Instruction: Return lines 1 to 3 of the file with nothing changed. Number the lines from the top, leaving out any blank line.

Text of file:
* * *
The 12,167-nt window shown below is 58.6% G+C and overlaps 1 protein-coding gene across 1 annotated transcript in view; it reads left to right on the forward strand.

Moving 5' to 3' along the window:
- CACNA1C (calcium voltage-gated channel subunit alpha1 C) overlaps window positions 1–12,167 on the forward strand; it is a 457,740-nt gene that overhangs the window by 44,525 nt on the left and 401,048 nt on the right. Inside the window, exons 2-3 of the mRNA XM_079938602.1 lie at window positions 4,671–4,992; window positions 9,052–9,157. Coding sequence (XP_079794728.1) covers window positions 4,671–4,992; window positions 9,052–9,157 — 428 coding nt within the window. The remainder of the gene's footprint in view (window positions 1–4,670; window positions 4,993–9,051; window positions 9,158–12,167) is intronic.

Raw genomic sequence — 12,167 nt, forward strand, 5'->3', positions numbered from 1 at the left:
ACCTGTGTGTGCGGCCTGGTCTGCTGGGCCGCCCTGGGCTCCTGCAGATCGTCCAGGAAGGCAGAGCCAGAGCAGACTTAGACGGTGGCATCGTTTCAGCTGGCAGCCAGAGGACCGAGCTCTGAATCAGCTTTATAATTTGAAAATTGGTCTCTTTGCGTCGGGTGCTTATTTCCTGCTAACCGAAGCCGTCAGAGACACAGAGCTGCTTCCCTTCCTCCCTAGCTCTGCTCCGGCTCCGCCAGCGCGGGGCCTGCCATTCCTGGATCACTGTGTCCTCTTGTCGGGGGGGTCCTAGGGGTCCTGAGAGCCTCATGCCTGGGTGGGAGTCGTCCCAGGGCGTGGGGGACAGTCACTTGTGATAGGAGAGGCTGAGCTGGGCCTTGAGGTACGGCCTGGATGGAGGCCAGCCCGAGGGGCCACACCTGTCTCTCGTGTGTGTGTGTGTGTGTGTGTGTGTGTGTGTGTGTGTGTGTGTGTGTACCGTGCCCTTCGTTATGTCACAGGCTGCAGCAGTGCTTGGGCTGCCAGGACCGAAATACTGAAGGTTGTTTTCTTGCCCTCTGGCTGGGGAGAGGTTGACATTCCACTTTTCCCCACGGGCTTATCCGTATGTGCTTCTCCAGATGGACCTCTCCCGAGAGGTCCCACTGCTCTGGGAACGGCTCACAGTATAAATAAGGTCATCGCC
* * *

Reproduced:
The 12,167-nt window shown below is 58.6% G+C and overlaps 1 protein-coding gene across 1 annotated transcript in view; it reads left to right on the forward strand.

Moving 5' to 3' along the window:
- CACNA1C (calcium voltage-gated channel subunit alpha1 C) overlaps window positions 1–12,167 on the forward strand; it is a 457,740-nt gene that overhangs the window by 44,525 nt on the left and 401,048 nt on the right. Inside the window, exons 2-3 of the mRNA XM_079938602.1 lie at window positions 4,671–4,992; window positions 9,052–9,157. Coding sequence (XP_079794728.1) covers window positions 4,671–4,992; window positions 9,052–9,157 — 428 coding nt within the window. The remainder of the gene's footprint in view (window positions 1–4,670; window positions 4,993–9,051; window positions 9,158–12,167) is intronic.